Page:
Oh, I am so sorry. What a violation of your home and safety. Caroline, you are not the bad person, the theives are. I can't imagine losing all those little items that are most valuable for their memory and not necessarily their worth. I am glad your significant other was occupied and didn't confront them. Who knows what could have transpired. Take care.

Shaggs said...

I think the worst feeling is the violation and anger at someone going through your things - its not pretty. Remember though, the stories, the love and the memories that go with those trinkets are what is important not the actual pieces - they wont go away just because the item is gone. The spirits of your loved ones will always be with you even if their possessions aren't.

Lonicera said...

Thank you both. The Pollyanna game hasn't been working too well, but I'll blog again in a couple of days. Thanks again.

Nola said...

That's terrible!! I am truely sorry that happened to you! The thought of someone sneaking around in your house and while you were home.....unbelievable!!!
I am glad he didn't realise because you are right in saying they would probably have reacted with that is one good thing.
Shaggs is right though....the memories cannot be stolen from you!

Reddirt Woman said...

I am so sorry for you. I was robbed many years ago. It was a 12 & 14 year old that had cut school, broke the window pane on the laundry room door and grabbed some of Carol's son's gameboy and some games, some of my cds and then got into Carol's jewelry box and my jewelry box. We had retired neighbors that saw the boys leaving with a duffle bag and they called the police who later caught up with them and we got most of the property back...except for the thing most important to me, a ring that my oldest brother brought me from Bamako, Mali, in Africa. I stayed with his wife and children while he went to help our 7 mo. pregnant sister and her 3 y.o. son fly back to the states. She had to come back before her husband because his tour wouldn't be done for another month and a half and it would have been too dangerous for her to fly. Bill brought me a ring, hand made by one of the artisans in Bamako as a thank you for helping out with his family while he was gone.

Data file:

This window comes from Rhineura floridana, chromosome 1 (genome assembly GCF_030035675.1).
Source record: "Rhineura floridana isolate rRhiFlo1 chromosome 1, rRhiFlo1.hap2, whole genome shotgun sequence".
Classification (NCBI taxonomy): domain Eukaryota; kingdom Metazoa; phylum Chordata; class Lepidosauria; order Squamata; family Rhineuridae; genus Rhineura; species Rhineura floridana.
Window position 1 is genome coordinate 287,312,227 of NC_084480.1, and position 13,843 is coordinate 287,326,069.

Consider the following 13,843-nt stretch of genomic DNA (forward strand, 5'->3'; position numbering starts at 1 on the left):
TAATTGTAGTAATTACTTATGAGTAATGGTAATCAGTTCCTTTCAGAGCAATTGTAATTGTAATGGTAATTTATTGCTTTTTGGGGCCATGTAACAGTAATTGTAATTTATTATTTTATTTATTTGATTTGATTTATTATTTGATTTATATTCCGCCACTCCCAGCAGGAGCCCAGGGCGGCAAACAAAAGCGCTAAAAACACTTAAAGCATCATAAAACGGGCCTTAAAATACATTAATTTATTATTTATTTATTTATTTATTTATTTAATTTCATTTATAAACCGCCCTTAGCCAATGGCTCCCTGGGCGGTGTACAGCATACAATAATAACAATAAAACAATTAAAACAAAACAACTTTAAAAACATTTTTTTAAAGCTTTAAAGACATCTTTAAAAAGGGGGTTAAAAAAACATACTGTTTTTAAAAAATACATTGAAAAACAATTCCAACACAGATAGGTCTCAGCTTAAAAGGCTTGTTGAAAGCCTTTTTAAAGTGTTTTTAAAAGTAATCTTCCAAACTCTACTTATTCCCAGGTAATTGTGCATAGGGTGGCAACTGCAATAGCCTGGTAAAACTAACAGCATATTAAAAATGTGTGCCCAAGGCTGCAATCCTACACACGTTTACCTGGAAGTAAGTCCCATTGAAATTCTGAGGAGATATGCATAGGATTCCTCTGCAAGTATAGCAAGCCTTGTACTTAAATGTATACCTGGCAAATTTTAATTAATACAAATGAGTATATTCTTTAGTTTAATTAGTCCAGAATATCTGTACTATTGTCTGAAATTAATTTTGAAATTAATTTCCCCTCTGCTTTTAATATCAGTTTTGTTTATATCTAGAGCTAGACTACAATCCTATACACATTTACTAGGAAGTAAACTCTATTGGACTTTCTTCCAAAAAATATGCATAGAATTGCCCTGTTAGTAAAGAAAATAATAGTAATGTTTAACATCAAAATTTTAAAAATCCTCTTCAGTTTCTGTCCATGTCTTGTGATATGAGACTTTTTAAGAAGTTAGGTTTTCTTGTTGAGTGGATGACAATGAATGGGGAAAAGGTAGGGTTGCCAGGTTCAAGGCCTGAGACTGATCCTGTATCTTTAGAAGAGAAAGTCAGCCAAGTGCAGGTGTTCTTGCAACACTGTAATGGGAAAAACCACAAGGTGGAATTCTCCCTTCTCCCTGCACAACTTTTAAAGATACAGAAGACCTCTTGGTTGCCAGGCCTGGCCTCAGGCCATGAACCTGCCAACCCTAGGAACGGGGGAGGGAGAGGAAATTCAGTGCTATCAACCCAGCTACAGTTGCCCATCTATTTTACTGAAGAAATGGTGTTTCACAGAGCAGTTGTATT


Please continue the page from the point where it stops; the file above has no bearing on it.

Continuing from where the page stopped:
It wasn't expensive, but meant the world to me. I have mourned for that ring for over 20 years.

May you get over it much sooner than I have...

Helen - sorry for the novella

Dawn said...

OH Caroline... I to have been on the end of a senseless burglary. My heart goes out to you. I lost my Mum's wedding ring, one that my grandfather had bought... now lost. And the little bastards stole many other items that weren't expensive but which had mean't a great deal to me. And I do agree with Shaggs, they can never take away your memories.


Zena said...

A taste, A touch, A piece of music, A smell all made for memories, I am so so sorry to hear of this, Having to grieve again for lost love ones as the terrible unforgiving actions of others force you to feel the pains of loss again. No words can take that kind of pain away.
I am so pleased John did not know they were there, as you say it could quite easily have been a whole different story.

I am thinking of you my friend.

With love Zena xx

Lonicera said...

Thank you Zena, and thank you all for being so kind.